The backbone of moral traditions worth keeping is something more than simply sex ("it's dangerous!") or duration ("we've been doing it this way forever!"). Really useful moral values encourage the creation and duration of solid human relationships. There is no perfect, Platonic formula for the perfect human relationship (e.g. marriage) -- just as there is no perfect, Platonic formula for the perfect human diet (or the perfect human religion). Arguments that proceed as though there is such a formula lose me from the get-go, since they invariably come from ignorance (either the defender is unaware of complexities and historical issues that she ignores, or she is assuming that her audience is ignorant and is playing them for fools: in either case, I remain unpersuaded). I am open to the idea that we need to find ways to get children greater access to meaningful adult attention. I am not at all convinced that fighting gay marriage is useful in that regard; in fact, I suspect it is counter-productive (hurting children more than helping, not least because it is wasting time and resources that might otherwise go to them instead of to businessmen masquerading as mouthpieces for God). I am all about increasing human compassion and sharing it more. I just don't see defenses of traditional marriage doing that. Attacking someone else's family because it doesn't look like mine doesn't make either family any better, and it certainly doesn't do anything material for kids without families. It seems like mental masturbation, to me, reminding me of the quote from Thomas Merton:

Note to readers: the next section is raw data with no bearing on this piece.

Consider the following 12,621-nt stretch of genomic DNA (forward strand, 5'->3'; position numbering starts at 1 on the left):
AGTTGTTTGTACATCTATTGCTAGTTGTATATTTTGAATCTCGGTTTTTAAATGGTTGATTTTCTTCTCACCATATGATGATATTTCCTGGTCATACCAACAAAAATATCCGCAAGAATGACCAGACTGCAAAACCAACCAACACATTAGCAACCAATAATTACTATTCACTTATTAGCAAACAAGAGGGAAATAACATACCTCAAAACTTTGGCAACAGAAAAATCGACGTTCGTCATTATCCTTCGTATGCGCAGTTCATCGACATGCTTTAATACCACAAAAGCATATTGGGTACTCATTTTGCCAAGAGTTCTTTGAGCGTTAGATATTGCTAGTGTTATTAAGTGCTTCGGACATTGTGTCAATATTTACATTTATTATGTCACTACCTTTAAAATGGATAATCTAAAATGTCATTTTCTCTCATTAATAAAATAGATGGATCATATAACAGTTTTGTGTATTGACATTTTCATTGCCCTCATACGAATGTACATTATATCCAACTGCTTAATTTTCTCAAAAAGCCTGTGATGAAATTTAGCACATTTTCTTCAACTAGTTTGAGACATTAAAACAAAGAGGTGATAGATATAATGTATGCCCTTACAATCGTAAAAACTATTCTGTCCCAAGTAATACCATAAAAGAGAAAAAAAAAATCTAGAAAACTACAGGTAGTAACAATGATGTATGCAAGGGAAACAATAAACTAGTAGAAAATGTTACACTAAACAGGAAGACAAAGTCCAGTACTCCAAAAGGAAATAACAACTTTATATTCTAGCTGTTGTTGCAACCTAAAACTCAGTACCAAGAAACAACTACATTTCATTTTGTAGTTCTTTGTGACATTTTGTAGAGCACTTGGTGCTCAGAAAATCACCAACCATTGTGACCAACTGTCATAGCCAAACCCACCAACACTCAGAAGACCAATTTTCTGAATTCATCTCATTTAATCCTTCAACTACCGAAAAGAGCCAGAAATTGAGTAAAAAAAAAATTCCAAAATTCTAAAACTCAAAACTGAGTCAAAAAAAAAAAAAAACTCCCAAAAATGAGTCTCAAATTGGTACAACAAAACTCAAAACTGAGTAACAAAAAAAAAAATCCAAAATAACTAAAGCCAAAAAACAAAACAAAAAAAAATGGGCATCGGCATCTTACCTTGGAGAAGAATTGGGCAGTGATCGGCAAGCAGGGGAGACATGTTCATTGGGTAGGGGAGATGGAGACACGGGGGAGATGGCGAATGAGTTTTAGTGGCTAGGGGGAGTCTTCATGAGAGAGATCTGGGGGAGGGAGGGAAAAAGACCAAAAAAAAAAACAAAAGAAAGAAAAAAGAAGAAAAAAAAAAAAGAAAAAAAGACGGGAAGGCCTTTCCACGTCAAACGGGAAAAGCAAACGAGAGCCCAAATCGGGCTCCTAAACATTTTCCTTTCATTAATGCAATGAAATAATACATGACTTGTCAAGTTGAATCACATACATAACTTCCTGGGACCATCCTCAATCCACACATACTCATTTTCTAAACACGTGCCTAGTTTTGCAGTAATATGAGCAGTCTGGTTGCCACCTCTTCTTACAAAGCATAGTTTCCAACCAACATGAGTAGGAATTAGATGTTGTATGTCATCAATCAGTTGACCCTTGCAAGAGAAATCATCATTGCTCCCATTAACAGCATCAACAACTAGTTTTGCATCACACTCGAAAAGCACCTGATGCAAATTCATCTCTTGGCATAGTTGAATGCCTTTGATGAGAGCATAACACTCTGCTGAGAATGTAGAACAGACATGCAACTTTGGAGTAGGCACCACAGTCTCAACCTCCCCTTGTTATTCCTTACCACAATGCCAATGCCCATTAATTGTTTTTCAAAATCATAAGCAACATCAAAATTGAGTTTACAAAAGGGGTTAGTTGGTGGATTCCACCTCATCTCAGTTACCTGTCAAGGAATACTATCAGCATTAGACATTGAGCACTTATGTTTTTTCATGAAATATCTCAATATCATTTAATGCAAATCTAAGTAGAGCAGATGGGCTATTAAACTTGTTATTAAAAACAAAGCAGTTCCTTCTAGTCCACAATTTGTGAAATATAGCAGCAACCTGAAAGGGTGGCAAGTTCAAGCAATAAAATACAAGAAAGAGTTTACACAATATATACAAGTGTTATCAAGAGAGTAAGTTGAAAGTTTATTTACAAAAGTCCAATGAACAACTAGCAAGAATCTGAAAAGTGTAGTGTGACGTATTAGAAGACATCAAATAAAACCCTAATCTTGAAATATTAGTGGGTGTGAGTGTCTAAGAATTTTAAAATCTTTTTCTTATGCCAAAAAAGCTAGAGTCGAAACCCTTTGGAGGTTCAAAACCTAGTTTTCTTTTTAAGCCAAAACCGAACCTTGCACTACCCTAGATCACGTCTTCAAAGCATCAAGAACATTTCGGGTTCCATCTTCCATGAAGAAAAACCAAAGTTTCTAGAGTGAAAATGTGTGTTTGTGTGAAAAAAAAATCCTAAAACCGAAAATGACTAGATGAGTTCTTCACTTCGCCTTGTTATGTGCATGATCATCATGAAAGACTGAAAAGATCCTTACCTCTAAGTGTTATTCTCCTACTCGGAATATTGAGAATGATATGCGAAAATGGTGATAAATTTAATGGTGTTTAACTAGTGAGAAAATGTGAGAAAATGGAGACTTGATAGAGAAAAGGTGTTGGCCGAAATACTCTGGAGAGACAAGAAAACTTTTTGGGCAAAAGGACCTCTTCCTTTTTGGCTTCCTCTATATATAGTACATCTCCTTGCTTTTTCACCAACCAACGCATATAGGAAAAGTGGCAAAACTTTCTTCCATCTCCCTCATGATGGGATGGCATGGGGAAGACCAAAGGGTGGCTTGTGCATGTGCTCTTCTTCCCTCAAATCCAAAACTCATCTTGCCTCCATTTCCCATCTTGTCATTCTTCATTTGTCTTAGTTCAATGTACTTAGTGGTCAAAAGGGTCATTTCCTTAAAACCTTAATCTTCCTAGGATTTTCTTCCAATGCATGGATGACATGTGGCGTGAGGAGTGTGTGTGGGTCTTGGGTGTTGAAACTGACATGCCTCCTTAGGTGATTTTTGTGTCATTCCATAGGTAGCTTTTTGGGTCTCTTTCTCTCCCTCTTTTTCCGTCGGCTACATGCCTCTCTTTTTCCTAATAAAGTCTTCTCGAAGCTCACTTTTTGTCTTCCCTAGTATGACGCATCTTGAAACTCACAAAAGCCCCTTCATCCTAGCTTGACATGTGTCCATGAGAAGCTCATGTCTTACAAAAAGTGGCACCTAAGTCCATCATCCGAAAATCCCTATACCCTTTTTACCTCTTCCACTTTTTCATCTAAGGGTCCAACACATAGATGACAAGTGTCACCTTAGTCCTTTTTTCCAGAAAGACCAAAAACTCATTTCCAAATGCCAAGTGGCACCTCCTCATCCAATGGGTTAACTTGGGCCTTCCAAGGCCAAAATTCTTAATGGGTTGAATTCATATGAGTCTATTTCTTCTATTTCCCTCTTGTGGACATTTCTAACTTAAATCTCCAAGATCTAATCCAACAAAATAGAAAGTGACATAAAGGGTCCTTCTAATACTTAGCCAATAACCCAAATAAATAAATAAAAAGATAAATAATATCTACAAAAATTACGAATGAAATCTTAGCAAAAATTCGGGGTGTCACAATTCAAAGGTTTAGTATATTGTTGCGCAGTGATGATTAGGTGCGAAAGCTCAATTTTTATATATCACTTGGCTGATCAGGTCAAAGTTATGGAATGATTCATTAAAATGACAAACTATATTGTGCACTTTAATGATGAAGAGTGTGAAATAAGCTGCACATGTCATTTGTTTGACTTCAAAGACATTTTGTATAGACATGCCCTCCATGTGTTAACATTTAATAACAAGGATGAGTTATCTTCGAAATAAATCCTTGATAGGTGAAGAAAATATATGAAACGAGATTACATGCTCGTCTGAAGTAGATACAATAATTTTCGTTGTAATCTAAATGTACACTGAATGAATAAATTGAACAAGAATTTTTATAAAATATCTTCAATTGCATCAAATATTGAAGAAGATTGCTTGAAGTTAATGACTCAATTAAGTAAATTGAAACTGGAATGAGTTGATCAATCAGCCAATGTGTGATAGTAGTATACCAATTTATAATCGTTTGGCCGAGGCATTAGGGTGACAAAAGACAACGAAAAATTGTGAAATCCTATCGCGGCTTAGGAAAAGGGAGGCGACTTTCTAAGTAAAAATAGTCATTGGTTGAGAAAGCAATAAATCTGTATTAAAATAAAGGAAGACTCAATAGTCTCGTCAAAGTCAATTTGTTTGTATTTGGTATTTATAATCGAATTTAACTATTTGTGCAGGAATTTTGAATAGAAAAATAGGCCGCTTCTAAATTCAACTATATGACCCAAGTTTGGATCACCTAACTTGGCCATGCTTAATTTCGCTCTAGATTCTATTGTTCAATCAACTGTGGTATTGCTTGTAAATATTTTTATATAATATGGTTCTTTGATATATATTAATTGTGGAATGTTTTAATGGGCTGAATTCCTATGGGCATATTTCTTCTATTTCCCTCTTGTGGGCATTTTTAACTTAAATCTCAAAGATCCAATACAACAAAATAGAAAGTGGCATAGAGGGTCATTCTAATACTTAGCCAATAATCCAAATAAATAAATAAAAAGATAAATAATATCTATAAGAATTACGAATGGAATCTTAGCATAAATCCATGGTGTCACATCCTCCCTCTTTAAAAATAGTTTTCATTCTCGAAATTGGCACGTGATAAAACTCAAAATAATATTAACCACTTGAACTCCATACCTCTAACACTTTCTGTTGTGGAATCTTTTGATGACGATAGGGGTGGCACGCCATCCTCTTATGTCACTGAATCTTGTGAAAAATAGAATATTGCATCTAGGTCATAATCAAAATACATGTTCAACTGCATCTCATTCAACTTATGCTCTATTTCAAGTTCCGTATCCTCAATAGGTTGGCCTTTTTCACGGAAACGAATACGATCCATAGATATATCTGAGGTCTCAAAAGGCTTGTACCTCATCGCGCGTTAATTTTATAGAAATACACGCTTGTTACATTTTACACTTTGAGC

This is not to deny that there is any place for such activity (even masturbation has its rightful place in human life), but it hardly belongs at the center of human consciousness. If it becomes the focus of our efforts, then we have seriously lost our way (in the same way that the compulsive masturbator who never pursues a human relationship becomes detached from the real purpose of sex, which is to draw people together into vibrant, vital relationships that enable and enrich life). I am all about cultivating those vibrant, vital relationships. From what I see, they do not require strict adherence to Western gender roles (though some people find those roles very fulfilling: that is perfectly fine!). That doesn't mean that they exist in total anarchy: issues of integrity, honesty, and (yes) jealousy will always be important in human relationships. In my mind, these are the things that need work: real defenders of the family cultivate integrity, honesty, and non-possessiveness (the opposite of jealousy). They care for their relationships the way a farmer looks after his plants, tending them carefully every day: they don't have time to spray pesticides all over their neighbors' crops, in a mistaken attempt to help him out; they are too busy looking after their own."They [in this case, defenders of the traditional family] are great promoters of useless work. They love to organize meetings and banquets and conferences and lectures. They print circulars, write letters, talk for hours on the telephone in order that they may gather a hundred people together in a large room where they will all fill the air with smoke and make a great deal of noise and roar at one another and clap their hands and stagger home at last patting one another on the back with the assurance that they have all done great things to spread the Kingdom of God" (from New Seeds of Contemplation, p. 83).